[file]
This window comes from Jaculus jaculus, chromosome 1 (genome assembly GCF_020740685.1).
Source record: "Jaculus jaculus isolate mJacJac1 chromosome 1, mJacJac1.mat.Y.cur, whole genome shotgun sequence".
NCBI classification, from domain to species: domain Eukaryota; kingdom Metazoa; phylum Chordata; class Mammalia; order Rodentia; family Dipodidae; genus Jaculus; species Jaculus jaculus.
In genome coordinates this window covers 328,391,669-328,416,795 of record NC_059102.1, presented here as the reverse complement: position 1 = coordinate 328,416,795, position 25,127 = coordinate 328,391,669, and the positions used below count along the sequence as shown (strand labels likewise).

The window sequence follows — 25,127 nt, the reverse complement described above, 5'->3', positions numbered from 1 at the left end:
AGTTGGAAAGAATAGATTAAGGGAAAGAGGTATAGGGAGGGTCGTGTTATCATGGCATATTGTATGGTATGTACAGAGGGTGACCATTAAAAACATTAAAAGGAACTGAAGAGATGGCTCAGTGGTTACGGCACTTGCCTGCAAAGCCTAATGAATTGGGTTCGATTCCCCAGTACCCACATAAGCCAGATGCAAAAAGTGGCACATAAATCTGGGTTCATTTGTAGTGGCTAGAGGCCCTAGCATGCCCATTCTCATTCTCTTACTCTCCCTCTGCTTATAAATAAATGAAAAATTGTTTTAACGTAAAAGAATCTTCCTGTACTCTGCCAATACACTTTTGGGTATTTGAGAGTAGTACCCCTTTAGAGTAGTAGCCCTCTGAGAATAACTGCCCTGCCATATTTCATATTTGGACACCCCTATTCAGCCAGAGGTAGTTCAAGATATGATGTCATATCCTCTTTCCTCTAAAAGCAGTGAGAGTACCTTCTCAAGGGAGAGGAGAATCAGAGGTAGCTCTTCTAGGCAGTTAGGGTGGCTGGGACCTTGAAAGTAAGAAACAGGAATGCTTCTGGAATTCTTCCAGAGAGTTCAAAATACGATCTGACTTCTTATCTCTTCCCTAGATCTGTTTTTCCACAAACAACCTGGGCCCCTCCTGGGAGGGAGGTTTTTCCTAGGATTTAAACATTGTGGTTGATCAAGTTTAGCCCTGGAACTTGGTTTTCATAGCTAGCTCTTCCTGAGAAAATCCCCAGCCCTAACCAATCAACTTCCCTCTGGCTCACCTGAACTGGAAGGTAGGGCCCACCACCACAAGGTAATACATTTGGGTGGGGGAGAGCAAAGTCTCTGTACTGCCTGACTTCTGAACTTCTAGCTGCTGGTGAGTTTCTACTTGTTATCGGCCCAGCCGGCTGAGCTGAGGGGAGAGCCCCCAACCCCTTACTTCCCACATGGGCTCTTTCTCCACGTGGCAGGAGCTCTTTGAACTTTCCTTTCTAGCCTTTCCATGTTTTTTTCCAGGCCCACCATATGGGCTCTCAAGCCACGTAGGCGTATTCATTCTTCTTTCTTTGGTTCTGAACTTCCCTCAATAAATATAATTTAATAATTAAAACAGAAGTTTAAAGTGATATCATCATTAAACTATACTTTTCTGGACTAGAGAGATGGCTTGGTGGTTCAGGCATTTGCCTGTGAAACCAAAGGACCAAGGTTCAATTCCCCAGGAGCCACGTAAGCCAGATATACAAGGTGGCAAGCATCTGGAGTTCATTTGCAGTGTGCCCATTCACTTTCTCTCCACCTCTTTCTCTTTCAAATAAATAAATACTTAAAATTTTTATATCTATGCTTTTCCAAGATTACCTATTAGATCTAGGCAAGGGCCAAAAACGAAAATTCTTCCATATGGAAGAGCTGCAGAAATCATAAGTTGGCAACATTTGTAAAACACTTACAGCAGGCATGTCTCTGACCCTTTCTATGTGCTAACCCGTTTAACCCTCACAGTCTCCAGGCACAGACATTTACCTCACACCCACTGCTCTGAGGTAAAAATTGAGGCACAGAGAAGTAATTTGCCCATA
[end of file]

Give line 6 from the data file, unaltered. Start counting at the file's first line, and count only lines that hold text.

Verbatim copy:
AGTTGGAAAGAATAGATTAAGGGAAAGAGGTATAGGGAGGGTCGTGTTATCATGGCATATTGTATGGTATGTACAGAGGGTGACCATTAAAAACATTAAAAGGAACTGAAGAGATGGCTCAGTGGTTACGGCACTTGCCTGCAAAGCCTAATGAATTGGGTTCGATTCCCCAGTACCCACATAAGCCAGATGCAAAAAGTGGCACATAAATCTGGGTTCATTTGTAGTGGCTAGAGGCCCTAGCATGCCCATTCTCATTCTCTTACTCTCCCTCTGCTTATAAATAAATGAAAAATTGTTTTAACGTAAAAGAATCTTCCTGTACTCTGCCAATACACTTTTGGGTATTTGAGAGTAGTACCCCTTTAGAGTAGTAGCCCTCTGAGAATAACTGCCCTGCCATATTTCATATTTGGACACCCCTATTCAGCCAGAGGTAGTTCAAGATATGATGTCATATCCTCTTTCCTCTAAAAGCAGTGAGAGTACCTTCTCAAGGGAGAGGAGAATCAGAGGTAGCTCTTCTAGGCAGTTAGGGTGGCTGGGACCTTGAAAGTAAGAAACAGGAATGCTTCTGGAATTCTTCCAGAGAGTTCAAAATACGATCTGACTTCTTATCTCTTCCCTAGATCTGTTTTTCCACAAACAACCTGGGCCCCTCCTGGGAGGGAGGTTTTTCCTAGGATTTAAACATTGTGGTTGATCAAGTTTAGCCCTGGAACTTGGTTTTCATAGCTAGCTCTTCCTGAGAAAATCCCCAGCCCTAACCAATCAACTTCCCTCTGGCTCACCTGAACTGGAAGGTAGGGCCCACCACCACAAGGTAATACATTTGGGTGGGGGAGAGCAAAGTCTCTGTACTGCCTGACTTCTGAACTTCTAGCTGCTGGTGAGTTTCTACTTGTTATCGGCCCAGCCGGCTGAGCTGAGGGGAGAGCCCCCAACCCCTTACTTCCCACATGGGCTCTTTCTCCACGTGGCAGGAGCTCTTTGAACTTTCCTTTCTAGCCTTTCCATGTTTTTTTCCAGGCCCACCATATGGGCTCTCAAGCCACGTAGGCGTATTCATTCTTCTTTCTTTGGTTCTGAACTTCCCTCAATAAATATAATTTAATAATTAAAACAGAAGTTTAAAGTGATATCATCATTAAACTATACTTTTCTGGACTAGAGAGATGGCTTGGTGGTTCAGGCATTTGCCTGTGAAACCAAAGGACCAAGGTTCAATTCCCCAGGAGCCACGTAAGCCAGATATACAAGGTGGCAAGCATCTGGAGTTCATTTGCAGTGTGCCCATTCACTTTCTCTCCACCTCTTTCTCTTTCAAATAAATAAATACTTAAAATTTTTATATCTATGCTTTTCCAAGATTACCTATTAGATCTAGGCAAGGGCCAAAAACGAAAATTCTTCCATATGGAAGAGCTGCAGAAATCATAAGTTGGCAACATTTGTAAAACACTTACAGCAGGCATGTCTCTGACCCTTTCTATGTGCTAACCCGTTTAACCCTCACAGTCTCCAGGCACAGACATTTACCTCACACCCACTGCTCTGAGGTAAAAATTGAGGCACAGAGAAGTAATTTGCCCATA